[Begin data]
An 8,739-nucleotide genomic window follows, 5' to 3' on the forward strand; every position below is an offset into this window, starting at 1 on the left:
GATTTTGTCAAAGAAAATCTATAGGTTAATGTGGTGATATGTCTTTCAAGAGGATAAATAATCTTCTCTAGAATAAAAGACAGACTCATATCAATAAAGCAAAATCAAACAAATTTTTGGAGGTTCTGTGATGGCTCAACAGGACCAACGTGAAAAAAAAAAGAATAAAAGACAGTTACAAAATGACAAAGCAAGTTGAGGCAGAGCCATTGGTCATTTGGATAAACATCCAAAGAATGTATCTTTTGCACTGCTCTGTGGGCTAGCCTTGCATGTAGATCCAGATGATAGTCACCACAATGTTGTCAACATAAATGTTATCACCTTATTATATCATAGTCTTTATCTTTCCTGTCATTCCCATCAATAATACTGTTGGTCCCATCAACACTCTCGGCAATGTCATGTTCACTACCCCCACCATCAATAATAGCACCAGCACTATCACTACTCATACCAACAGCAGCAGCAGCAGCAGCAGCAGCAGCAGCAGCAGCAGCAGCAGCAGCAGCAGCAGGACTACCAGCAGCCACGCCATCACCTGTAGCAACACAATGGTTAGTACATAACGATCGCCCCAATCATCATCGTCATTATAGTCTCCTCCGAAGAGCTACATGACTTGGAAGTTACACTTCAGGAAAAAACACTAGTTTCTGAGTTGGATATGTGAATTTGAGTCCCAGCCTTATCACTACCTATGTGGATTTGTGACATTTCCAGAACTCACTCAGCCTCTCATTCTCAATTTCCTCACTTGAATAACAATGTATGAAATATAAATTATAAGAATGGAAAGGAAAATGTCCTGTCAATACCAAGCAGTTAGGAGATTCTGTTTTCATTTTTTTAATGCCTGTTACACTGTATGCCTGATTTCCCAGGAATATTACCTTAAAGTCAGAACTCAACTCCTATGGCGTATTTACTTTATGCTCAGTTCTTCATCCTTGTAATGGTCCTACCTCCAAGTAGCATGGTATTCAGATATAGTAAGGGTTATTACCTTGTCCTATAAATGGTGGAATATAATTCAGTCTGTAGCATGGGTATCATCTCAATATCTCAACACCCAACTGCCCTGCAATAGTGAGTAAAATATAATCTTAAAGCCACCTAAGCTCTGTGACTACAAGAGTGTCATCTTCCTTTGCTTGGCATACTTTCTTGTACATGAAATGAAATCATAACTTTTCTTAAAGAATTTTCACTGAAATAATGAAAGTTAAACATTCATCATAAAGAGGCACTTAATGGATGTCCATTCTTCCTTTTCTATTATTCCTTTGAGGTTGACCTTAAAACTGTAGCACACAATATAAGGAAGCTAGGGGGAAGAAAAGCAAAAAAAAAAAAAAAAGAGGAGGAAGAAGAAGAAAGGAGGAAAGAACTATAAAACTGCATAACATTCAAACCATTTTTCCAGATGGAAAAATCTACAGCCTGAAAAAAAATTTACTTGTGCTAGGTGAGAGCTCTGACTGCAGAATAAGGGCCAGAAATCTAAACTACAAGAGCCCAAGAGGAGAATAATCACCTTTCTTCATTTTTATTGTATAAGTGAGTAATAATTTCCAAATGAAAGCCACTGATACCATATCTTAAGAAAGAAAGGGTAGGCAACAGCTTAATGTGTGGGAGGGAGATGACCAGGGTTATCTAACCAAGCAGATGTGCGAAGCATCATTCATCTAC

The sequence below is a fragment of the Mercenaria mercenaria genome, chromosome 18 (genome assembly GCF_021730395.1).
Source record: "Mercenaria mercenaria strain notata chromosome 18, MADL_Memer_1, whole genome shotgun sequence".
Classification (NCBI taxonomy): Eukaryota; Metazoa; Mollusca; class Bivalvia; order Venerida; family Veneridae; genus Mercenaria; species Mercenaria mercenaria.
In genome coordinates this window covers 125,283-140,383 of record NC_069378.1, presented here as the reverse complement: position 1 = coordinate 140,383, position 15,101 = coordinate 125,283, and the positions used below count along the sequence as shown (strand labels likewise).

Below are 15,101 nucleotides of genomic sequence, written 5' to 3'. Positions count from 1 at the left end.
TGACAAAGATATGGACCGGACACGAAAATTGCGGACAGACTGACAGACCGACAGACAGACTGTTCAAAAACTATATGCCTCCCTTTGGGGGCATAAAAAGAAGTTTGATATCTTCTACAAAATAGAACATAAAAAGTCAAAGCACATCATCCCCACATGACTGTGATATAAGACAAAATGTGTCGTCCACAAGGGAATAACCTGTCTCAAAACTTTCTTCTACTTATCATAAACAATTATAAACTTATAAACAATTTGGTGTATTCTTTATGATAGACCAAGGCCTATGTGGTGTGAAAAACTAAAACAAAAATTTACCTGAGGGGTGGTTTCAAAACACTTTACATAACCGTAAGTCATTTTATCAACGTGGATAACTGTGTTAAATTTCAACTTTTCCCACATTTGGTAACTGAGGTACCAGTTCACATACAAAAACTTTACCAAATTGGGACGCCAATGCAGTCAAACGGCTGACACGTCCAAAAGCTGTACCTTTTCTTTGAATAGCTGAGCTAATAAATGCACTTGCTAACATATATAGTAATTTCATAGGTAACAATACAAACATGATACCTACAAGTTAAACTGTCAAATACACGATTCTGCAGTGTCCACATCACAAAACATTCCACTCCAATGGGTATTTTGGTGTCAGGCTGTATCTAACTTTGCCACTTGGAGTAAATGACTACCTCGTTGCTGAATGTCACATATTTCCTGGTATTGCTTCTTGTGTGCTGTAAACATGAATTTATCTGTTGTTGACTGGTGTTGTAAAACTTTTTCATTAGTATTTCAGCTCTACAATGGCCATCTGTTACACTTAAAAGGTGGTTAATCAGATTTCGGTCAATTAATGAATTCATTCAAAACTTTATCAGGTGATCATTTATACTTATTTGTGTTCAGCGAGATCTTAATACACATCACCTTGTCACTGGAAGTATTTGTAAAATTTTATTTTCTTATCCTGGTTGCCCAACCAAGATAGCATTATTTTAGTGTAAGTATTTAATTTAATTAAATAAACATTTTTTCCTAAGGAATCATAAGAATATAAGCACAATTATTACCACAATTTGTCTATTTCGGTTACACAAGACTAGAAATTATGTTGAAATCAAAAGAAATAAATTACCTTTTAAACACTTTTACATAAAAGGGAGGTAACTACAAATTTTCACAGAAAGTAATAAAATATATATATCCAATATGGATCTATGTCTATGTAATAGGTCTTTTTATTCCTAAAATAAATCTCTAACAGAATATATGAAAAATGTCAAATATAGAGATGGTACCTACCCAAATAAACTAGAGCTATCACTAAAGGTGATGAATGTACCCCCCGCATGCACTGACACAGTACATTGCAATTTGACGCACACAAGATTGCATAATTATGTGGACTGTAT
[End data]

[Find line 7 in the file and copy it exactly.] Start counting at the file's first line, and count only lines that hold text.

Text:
Below are 15,101 nucleotides of genomic sequence, written 5' to 3'. Positions count from 1 at the left end.